Never Alone is an interesting game for one very big reason: it was developed in partnership with Cultural Ambassadors—that is, actual Alaska Native storytellers and elders—in order to authentically tell a story inspired by the traditions of the Iñupiat people. This is made very clear. No one is going to accuse this game of cultural appropriation, as not only does all promotion for the game make its origin very clear, the actual game is full of video clips you can unlock through progress in the game which feature interviews and history of the themes present in the game.

This is all very cool, but now that we got that out of the way, I’m going to talk about the game itself. Because to me, a game is measured first by gameplay,  second by a combination of its sensory experience and storytelling (they can make up for each other), and very little by anything else. Because although a gaming experience can be enhanced by things like fan-service nostalgia (looking at you, New SMB series), or in this game’s case, unique theme and development methods, in the end they can only do so much to contribute to the core gaming experience.

Let’s start with the look and feel. Never Alone does a wonderful job of pulling the player into the environment. The icy surroundings are beautiful and the main characters are cute but realistic. The cutscenes are composed of animated scrimshaw carvings (traditional bone carvings) and are perfect for the theme. However, in-game character animations tend to fall on the clunky side. The first playable scene in the game involves running from a polar bear, and the jumping animations of the bear look quite unnatural. The bear’s gentle landings give him no perceivable weight, as there is almost no register in the bear’s joints that he has just leaped between two floating icebergs.

For gameplay, you aren’t going to see anything particularly new here. The two characters have different skills, so you must switch between controlling Nuna or the fox to accomplish different goals, which usually amount to some combination of pushing boxes, hitting things with your bola, and scampering up walls with the fox. The basic platforming mechanics are here, with jumping being the most common activity, occasionally accompanied by things like swinging or climbing. The fox’s main duty involves summoning spirits, which act as dynamic platforms. A plus for those with a friend available is the capability of each controlling a character simultaneously. The gameplay is a bit lean overall, but it would be enough to qualify the game as a satisfactory platformer when taking into consideration the visually appealing scenery and cutscenes. However, playability issues are numerous enough to seriously detract from the gaming experience.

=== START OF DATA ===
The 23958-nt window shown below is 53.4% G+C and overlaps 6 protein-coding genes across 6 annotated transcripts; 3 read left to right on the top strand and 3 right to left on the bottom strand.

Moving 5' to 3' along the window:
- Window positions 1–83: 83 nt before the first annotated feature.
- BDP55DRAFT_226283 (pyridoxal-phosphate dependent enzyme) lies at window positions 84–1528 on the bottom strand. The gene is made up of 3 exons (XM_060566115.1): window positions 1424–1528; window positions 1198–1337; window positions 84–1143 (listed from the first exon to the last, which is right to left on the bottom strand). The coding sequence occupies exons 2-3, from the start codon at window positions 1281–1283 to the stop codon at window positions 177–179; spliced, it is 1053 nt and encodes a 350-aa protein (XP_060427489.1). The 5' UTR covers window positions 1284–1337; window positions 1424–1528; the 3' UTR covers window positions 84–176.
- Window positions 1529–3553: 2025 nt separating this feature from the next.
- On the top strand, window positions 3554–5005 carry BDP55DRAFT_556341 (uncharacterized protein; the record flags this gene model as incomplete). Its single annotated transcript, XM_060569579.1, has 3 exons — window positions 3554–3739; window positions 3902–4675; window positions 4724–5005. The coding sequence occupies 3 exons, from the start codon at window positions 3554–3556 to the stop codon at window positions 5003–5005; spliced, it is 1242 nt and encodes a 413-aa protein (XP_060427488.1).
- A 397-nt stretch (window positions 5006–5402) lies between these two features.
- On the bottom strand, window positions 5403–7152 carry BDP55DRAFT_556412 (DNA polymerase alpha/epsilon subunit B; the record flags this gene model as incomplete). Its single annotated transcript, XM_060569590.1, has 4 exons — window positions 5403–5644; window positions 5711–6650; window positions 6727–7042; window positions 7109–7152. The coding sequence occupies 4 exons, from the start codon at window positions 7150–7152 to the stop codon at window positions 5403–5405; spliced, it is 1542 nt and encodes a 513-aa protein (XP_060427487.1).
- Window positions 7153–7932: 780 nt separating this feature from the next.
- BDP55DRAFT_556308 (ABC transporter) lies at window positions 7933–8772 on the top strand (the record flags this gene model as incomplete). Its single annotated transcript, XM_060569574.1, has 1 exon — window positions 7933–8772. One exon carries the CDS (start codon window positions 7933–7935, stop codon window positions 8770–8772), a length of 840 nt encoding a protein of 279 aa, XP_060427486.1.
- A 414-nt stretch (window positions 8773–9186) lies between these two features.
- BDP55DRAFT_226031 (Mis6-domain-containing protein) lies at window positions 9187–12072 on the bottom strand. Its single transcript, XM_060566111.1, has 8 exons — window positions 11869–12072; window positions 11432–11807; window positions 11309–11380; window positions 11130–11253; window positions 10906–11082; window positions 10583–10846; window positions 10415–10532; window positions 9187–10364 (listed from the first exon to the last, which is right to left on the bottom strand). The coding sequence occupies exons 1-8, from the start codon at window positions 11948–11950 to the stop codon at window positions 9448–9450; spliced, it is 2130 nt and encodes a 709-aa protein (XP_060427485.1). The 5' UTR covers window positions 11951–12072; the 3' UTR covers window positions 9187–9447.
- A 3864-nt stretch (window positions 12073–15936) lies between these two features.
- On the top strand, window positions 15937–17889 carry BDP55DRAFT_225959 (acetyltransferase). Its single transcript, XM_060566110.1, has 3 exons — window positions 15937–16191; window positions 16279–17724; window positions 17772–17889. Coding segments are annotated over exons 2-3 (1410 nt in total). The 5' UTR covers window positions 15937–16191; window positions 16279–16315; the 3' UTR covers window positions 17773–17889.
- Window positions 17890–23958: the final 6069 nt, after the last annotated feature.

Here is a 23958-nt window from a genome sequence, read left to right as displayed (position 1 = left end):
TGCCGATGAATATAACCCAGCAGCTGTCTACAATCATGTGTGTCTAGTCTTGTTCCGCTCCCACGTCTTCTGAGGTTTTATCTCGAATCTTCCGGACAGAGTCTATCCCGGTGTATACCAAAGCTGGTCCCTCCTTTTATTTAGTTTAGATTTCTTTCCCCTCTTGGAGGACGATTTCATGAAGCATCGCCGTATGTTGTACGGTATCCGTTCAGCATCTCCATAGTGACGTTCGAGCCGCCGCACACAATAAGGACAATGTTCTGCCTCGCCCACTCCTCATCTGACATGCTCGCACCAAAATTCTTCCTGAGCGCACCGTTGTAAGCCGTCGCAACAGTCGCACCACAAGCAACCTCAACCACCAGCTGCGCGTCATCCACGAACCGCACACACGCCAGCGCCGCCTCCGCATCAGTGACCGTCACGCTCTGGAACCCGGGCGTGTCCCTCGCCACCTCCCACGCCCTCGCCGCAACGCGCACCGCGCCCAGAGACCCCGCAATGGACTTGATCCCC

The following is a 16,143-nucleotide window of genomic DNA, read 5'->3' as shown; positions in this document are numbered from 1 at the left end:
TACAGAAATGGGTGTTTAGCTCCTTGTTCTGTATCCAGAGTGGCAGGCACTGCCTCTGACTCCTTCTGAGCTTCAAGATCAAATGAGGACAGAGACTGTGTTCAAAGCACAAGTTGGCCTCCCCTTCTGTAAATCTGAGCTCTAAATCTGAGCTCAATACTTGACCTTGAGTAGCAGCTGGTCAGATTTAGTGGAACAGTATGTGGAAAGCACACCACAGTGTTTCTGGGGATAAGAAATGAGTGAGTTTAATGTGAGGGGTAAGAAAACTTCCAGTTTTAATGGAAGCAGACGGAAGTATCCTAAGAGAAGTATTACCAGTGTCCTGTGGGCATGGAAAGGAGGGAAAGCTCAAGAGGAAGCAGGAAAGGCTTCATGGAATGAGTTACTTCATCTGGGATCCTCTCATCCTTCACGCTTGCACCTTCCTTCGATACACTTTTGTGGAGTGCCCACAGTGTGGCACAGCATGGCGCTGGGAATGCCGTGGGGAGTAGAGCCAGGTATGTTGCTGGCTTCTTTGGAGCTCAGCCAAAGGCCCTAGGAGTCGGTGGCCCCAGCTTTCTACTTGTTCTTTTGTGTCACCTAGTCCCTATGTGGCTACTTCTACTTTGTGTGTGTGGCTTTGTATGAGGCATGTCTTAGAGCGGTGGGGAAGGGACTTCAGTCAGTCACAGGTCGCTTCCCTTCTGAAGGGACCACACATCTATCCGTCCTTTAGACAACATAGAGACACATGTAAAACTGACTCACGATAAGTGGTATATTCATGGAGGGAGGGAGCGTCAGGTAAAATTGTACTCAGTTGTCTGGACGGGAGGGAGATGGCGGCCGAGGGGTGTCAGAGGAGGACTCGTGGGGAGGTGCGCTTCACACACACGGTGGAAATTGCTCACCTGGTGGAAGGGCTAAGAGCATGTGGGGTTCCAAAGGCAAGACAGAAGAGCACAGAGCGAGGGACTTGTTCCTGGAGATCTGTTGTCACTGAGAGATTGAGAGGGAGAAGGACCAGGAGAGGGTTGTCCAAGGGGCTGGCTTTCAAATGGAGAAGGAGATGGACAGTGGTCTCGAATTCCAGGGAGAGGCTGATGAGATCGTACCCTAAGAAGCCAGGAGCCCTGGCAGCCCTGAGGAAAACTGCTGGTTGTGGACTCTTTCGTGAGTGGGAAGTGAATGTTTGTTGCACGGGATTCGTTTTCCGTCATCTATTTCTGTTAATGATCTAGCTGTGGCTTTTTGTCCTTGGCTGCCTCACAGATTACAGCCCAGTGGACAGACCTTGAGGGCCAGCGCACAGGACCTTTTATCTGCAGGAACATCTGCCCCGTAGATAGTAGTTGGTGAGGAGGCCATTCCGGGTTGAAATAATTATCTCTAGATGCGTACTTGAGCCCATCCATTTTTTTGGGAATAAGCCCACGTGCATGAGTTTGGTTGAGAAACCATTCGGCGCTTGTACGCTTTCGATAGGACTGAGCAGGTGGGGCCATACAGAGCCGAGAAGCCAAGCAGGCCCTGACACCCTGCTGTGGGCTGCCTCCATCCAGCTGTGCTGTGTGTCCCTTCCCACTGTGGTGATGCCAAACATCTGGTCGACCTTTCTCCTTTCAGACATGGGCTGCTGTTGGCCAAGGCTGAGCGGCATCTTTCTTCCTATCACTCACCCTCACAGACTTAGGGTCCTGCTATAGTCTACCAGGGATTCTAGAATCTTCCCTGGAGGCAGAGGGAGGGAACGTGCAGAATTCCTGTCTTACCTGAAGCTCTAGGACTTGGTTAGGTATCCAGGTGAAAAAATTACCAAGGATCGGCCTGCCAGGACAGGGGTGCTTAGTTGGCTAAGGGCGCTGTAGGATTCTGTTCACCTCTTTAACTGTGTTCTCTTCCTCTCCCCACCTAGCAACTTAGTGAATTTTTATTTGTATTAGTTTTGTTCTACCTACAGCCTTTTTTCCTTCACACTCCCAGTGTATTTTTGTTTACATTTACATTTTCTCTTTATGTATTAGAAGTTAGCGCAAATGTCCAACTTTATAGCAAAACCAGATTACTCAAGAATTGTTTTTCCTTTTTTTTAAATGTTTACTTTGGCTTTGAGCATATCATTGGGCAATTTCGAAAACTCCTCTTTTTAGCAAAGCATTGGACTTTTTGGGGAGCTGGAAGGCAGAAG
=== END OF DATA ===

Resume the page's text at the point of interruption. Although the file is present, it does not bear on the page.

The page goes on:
You will see many graphical/animation glitches. Collision detection is also not superb, so you will often see jittering or stalling animations when climbing an edge, standing near an edge, or dying—especially when crushed or falling into an abyss. Controls are also imprecise, which is the ultimate turn-off for a platforming game. There are times in the game where you need to make your character stand at the edge of a platform in order to make the platform move forward. In a polished game, this small task would require nothing more than a no-thought flick of the control stick, but in Never Alone it becomes a trial. More often that you’d like, your small flick of the stick will cause Nuna to walk several steps forward, tweak out on the edge of the platform, and ultimately fall. Also a note about AI, you lose whether you or your teammate die, and there will be several occasions where you make a jump, yet your bumbling pal will miss for some reason and fall to its death.

I also must add that I ran into three different progress-stopping glitches during the first hour of play that caused me to have to restart from the last checkpoint to continue. This is what ultimately caused me to stop playing the game altogether, because beyond the annoyance of having to restart a scene (which has the added side effect of bluntly reminding you that it is a game, thus destroying suspension-of-belief), it as well destroys the player’s confidence in the game. By that I mean that usually when stuck at a difficult puzzle in a game, the player can trust that the obstacle can be tackled, if only given enough thought and investigation. But when you have tried to solve a puzzle for several minutes, only to find that an error in the game was the real obstacle, you begin to question every puzzle’s integrity. And restarting should never be a part your inventory of puzzle-solving tools.

Bottom Line

Never Alone is an adequate platformer, enhanced by beautiful scenery and cool Native Alaskan art and storytelling. But as it stands, the game fails to deliver a rewarding experience due to numerous errors, glitches, and a general lack of polish on controls, gameplay mechanics, and animation. Hopefully the developer has plans to clean some of these issues up in further updates.